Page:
Chitting Time

Last week I bought my seed potatoes as it’s time to start chitting (sprouting) them. Last year I grew Casablanca, a first early, and International Kidney, a maincrop. The Casablanca were fine but I screwed up the International Kidney. They kept looking wilted, and the weather was very hot and dry, so I kept watering them. I thought they couldn’t be ready already but in fact I should have dug them up and by the time I did they were mostly rotten. So this year I have decided to just grow two early varieties: Rocket and Swift, neither of which I have grown before.

I also bought the rest of my veg seed. I’ve got two varieties of climbing French bean: Cobra and Golden Gate. I’m going to have a go with some peas: a mangetout Delikata and a sugarsnap Cascadia. The main reason I chose these varieties is that podding peas is tedious! I’m also going to try growing some beetroot Boltardy.



The snowdrops have been flowering for a few weeks now, followed by the crocus. Today a little Iris reticulata has emerged, and the daffodils that I planted in pots are starting to come out.

The first daffodils to flower are Narcissus ‘Spring Dawn’. I also planted Narcissus ‘Rijnveld’s Early Sensation’ which claimed to flower from December to February but are not yet out. The Spring Dawn are a nice soft yellow but their stems are a bit floppy. Also, mixed in with these pots I have smaller, later-flowering Narcissus ‘Geranium’, and tulips ‘Prinses Irene’ and ‘Don Quichotte’. Arranged around them are squill Scilla mischtschenkoana and two-toned grape hyacinths Muscari latifolium. A couple of squill are starting to emerge but seem a bit stunted. I think it remains to be seen whether my bulb arranging skills are any good!


RHS seeds


My RHS members’ seeds arrived this week. This year I’m going to try to grow: Amsonia hubrichtii (Arkansas blue star), Anemone huphensis (Chinese anemone), Cenolophium denudatum (Baltic parsley), Cosmos bipinnatus, Datisca cannabina (Cretan hemp), Dianthus carthusianorumDigitalis ferruginea (rusty foxglove), Helleborus x hybridus, Lunaria redivida (perennial honesty), Lychnis coronaria ‘Alba’ (white campion), Nepeta kubanica (catmint), Papaver atlanticum (Atlas poppy), Rosa glauca, Salvia nemorosa, and Stipa tenuissima (Mexican feather grass).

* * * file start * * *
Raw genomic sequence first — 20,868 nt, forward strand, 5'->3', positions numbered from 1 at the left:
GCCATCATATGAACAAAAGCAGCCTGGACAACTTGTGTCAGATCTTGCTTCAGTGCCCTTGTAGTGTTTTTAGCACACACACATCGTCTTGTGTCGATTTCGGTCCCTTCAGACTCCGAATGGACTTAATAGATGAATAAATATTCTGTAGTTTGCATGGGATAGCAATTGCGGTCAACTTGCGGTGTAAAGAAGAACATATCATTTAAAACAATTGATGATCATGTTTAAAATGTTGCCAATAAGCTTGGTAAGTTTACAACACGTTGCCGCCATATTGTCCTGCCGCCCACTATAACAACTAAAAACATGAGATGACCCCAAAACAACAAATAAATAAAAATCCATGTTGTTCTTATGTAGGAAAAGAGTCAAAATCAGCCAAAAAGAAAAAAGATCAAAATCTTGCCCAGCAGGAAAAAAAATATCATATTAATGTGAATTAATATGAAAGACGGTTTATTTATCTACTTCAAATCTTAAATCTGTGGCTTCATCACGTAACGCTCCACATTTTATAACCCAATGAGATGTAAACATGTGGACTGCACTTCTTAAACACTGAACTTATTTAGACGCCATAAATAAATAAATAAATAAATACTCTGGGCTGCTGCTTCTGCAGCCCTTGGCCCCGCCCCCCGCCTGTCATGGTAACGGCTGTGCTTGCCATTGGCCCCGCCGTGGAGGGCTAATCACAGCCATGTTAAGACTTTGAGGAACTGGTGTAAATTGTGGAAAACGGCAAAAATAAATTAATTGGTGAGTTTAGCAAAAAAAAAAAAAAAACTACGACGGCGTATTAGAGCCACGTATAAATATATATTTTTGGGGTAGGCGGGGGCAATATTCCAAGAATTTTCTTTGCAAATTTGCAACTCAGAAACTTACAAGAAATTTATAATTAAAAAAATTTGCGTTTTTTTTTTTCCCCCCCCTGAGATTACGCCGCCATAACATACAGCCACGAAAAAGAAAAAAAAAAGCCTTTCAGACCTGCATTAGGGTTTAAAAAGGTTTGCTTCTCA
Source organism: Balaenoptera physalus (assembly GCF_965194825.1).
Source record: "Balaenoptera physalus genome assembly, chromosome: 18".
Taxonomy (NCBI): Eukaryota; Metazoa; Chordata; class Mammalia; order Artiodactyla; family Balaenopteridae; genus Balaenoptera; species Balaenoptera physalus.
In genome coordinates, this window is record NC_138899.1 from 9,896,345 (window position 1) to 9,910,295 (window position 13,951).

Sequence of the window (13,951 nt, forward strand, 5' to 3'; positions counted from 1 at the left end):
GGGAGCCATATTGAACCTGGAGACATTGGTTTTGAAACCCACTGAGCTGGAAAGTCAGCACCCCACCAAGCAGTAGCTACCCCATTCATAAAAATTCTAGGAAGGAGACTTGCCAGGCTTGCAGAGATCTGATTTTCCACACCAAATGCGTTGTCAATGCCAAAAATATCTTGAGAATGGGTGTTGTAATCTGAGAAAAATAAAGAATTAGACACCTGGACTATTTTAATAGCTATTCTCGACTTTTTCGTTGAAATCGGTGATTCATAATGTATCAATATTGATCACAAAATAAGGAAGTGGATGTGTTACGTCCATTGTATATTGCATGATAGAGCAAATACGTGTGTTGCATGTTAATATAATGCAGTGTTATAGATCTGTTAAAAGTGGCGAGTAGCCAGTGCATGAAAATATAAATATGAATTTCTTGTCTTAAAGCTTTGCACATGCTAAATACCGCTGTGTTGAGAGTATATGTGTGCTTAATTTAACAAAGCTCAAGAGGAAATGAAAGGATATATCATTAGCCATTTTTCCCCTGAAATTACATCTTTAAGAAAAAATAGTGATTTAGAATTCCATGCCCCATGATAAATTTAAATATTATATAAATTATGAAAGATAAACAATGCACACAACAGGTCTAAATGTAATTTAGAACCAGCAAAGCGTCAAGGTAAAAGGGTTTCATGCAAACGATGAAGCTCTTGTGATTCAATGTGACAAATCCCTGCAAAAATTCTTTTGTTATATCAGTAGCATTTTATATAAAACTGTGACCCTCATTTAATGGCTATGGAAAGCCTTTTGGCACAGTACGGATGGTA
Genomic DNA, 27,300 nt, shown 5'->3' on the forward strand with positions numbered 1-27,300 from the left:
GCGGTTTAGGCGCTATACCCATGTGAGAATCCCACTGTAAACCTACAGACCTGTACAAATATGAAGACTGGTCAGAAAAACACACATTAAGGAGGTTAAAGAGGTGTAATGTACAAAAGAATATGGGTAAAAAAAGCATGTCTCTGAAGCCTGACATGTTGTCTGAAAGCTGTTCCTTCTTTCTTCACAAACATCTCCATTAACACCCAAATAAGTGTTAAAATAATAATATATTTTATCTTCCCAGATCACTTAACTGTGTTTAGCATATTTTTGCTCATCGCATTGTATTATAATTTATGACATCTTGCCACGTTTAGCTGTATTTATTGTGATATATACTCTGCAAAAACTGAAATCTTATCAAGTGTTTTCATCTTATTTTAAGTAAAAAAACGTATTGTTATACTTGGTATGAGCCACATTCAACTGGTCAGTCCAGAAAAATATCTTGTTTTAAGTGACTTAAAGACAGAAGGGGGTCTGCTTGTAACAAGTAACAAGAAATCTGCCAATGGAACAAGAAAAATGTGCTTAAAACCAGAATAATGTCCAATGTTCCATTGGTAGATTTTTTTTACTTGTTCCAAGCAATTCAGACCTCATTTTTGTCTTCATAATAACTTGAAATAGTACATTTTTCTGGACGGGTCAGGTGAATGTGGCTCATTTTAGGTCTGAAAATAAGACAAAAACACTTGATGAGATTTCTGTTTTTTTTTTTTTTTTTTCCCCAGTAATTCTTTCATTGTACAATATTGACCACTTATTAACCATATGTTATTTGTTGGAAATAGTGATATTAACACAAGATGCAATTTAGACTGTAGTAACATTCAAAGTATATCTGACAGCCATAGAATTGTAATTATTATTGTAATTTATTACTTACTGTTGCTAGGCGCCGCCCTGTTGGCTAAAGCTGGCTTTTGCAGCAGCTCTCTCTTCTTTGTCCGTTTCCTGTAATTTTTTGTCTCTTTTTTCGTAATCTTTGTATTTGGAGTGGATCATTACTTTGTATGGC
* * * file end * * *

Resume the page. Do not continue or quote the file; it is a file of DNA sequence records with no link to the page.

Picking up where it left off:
Friday update


It’s cooled off this week, after last week’s mini heatwave, and has been a bit wet. I took a few snaps in the back garden before reporting on my seedling progress. My ceanothus ‘Puget Blue’ is just coming into flower now which is always a highlight. Behind it you can see my bleeding heart flowering away, and the rosemary.

DSC_0018 A bright splash of colour is provided by a yellow wallflower which is just as well as the forsythia was a bit short-lived this year. It came into flower late because of the “Beast from the East” cold snap in March, and then went over quite quickly with all the rain. I have pruned it quite harshly this week so it looks even worse now.

There are bluebells and bergenia flowering on the shady side of the garden. But my bluebells can never compare to the wild ones that carpet our local woods and were at their peak last weekend.

So a germination update: since last week three beans, three cucumbers, two butterfly weed (Asclepias tuberosa), and two smoke trees (Cotinus coggygria) have germinated. Yesterday I pricked out 14 Korean mint (Agastache rugosa) and four cranesbill geraniums (mixed unknown varieties). Today I have sown some more tufted hair grass (Deschampsia cespitosa) and purple cow parsley (Anthriscus sylvestris ‘Ravenswing’) as I have not had any luck with the first batch. The wild cow parsley is flowering right now so I don’t think I have much chance of having flowering plants this year.

Potting bench update

Yesterday I planted out my sweet peas which has freed up some pots, so today I could sow some more seeds. My “potting bench” in the conservatory is now looking rather crowded! I have sown the beans, cucumber, and squash that I bought a couple of months ago, and the remaining RHS seeds which were two grasses (New Zealand wind grass Anemanthele lessoniana and Chinese fountain grass Pennisetum alopecuroides) and devil’s bit scabious (Succisa pratensis).


I have had really good germination from the snapdragons (Antirrhinum majus) and Korean mint (Agastache rugosa), four geraniums, and two puny quaking grass (Briza media). Everything else, eight other species, nothing! I only sowed half the seeds in the packs so I may have to try again. Maybe my loo rolls aren’t popular, or the vermiculite, I have no idea.


Many months ago I pruned some succulent houseplants and left the bits lying around with the intention of sticking them in some compost. I then forgot about them but was amused to find them looking still alive with roots searching for moisture. In the case of the echeveria, the original leaves shrivelled but new plump leaves have grown. It amazes me the survival skills of these plants, whereas with others getting a cutting to root can be a nightmare (looking at you, ceanothus)!

Big Pots


This week my attentions have turned to the back garden. My bleeding heart (Dicentra spectabilis) that I bought last year has started flowering, I really love this plant. I have also just noticed today that the pittosporum has flower buds for the first time. This shrub was here before us but I have never seen it flower before! I will be interested to see how it looks when the buds open up.


My main mission so far this week has been to repot my paulownia into very large pots. I ordered the largest pots I could find, then regretted the decision as I started to worry that they would look ridiculous. They don’t look as bad as I feared after putting some other pots in front of them to blend them in a bit. The paulownia look like weird sticks at the moment but there are lots of promising buds which are growing each day.